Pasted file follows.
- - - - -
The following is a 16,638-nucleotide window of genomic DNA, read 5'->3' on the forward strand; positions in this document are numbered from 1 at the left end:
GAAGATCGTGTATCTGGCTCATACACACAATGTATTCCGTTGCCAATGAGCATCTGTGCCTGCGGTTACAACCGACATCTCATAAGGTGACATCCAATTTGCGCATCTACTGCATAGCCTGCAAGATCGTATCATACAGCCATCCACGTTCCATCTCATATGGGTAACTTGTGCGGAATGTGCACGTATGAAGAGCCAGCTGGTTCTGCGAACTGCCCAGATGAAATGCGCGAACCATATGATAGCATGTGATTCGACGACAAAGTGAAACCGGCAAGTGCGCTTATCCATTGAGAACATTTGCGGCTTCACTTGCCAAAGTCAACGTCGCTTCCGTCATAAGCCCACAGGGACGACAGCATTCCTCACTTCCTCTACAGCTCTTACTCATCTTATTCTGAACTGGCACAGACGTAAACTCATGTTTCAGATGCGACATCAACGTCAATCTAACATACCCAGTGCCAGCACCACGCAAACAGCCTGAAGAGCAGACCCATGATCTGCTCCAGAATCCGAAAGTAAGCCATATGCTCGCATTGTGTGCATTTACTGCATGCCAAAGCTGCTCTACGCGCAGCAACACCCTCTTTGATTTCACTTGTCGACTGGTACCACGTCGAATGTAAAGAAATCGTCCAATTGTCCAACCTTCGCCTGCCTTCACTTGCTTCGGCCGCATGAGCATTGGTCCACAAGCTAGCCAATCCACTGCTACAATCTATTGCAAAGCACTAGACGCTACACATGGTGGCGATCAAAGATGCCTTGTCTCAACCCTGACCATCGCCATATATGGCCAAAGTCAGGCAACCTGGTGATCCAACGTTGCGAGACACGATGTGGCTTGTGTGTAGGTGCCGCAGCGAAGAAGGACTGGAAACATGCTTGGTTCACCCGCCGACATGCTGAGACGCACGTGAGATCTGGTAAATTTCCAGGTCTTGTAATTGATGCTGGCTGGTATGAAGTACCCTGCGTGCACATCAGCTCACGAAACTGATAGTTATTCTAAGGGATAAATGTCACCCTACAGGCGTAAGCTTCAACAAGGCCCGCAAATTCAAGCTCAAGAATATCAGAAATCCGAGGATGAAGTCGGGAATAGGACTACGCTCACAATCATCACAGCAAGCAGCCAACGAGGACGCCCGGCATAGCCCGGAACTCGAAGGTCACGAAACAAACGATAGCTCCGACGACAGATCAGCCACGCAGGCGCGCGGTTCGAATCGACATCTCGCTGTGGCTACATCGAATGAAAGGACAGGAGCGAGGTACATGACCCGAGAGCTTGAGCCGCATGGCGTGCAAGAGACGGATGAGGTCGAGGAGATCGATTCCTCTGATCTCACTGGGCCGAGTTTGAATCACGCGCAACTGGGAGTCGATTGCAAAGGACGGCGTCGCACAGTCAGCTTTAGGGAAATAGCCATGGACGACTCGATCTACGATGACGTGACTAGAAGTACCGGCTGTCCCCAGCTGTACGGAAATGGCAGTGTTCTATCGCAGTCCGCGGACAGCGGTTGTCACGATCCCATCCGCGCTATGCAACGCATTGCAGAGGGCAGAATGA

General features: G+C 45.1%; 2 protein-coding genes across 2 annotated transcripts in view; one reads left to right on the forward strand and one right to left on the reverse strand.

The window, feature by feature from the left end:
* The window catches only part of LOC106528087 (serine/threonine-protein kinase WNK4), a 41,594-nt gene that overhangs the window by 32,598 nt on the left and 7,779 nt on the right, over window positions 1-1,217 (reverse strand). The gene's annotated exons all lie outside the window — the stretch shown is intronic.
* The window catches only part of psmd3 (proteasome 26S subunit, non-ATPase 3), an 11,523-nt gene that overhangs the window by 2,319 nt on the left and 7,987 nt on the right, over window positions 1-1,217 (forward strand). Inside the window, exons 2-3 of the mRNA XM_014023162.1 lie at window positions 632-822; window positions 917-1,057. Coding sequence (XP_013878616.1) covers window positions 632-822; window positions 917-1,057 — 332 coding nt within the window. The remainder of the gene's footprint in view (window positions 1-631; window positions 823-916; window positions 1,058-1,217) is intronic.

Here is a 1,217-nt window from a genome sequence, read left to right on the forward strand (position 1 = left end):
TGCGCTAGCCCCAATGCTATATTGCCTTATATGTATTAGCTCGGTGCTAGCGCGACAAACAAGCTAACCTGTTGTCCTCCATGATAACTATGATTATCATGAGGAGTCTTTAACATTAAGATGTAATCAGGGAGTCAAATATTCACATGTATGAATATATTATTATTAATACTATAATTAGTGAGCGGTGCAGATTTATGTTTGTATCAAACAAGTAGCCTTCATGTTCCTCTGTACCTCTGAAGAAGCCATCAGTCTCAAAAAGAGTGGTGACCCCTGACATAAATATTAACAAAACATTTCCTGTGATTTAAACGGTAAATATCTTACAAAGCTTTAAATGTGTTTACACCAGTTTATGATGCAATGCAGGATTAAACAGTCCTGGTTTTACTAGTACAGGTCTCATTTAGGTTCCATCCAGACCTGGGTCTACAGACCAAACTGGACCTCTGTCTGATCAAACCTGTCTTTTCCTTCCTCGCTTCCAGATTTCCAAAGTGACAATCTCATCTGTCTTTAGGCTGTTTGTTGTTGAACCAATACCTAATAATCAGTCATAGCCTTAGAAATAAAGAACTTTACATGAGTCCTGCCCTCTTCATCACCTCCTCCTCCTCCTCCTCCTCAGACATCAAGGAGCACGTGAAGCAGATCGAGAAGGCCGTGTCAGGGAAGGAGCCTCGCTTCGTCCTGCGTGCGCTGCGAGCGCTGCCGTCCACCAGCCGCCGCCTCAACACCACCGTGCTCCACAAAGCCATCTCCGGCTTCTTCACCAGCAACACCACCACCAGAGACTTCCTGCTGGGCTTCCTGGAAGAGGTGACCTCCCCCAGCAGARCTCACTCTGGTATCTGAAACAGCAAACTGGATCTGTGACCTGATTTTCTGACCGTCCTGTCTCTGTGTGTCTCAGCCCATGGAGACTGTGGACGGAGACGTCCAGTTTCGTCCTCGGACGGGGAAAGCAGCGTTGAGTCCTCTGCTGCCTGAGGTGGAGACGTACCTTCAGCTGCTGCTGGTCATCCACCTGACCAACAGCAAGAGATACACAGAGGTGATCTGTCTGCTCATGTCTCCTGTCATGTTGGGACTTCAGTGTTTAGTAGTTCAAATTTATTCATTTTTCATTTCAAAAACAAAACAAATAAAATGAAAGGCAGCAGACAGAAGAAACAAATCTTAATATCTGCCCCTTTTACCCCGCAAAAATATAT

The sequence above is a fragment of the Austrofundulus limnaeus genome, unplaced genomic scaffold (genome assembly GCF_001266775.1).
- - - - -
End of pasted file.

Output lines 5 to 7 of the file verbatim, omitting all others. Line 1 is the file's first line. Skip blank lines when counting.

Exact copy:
* The window catches only part of LOC106528087 (serine/threonine-protein kinase WNK4), a 41,594-nt gene that overhangs the window by 32,598 nt on the left and 7,779 nt on the right, over window positions 1-1,217 (reverse strand). The gene's annotated exons all lie outside the window — the stretch shown is intronic.
* The window catches only part of psmd3 (proteasome 26S subunit, non-ATPase 3), an 11,523-nt gene that overhangs the window by 2,319 nt on the left and 7,987 nt on the right, over window positions 1-1,217 (forward strand). Inside the window, exons 2-3 of the mRNA XM_014023162.1 lie at window positions 632-822; window positions 917-1,057. Coding sequence (XP_013878616.1) covers window positions 632-822; window positions 917-1,057 — 332 coding nt within the window. The remainder of the gene's footprint in view (window positions 1-631; window positions 823-916; window positions 1,058-1,217) is intronic.

Here is a 1,217-nt window from a genome sequence, read left to right on the forward strand (position 1 = left end):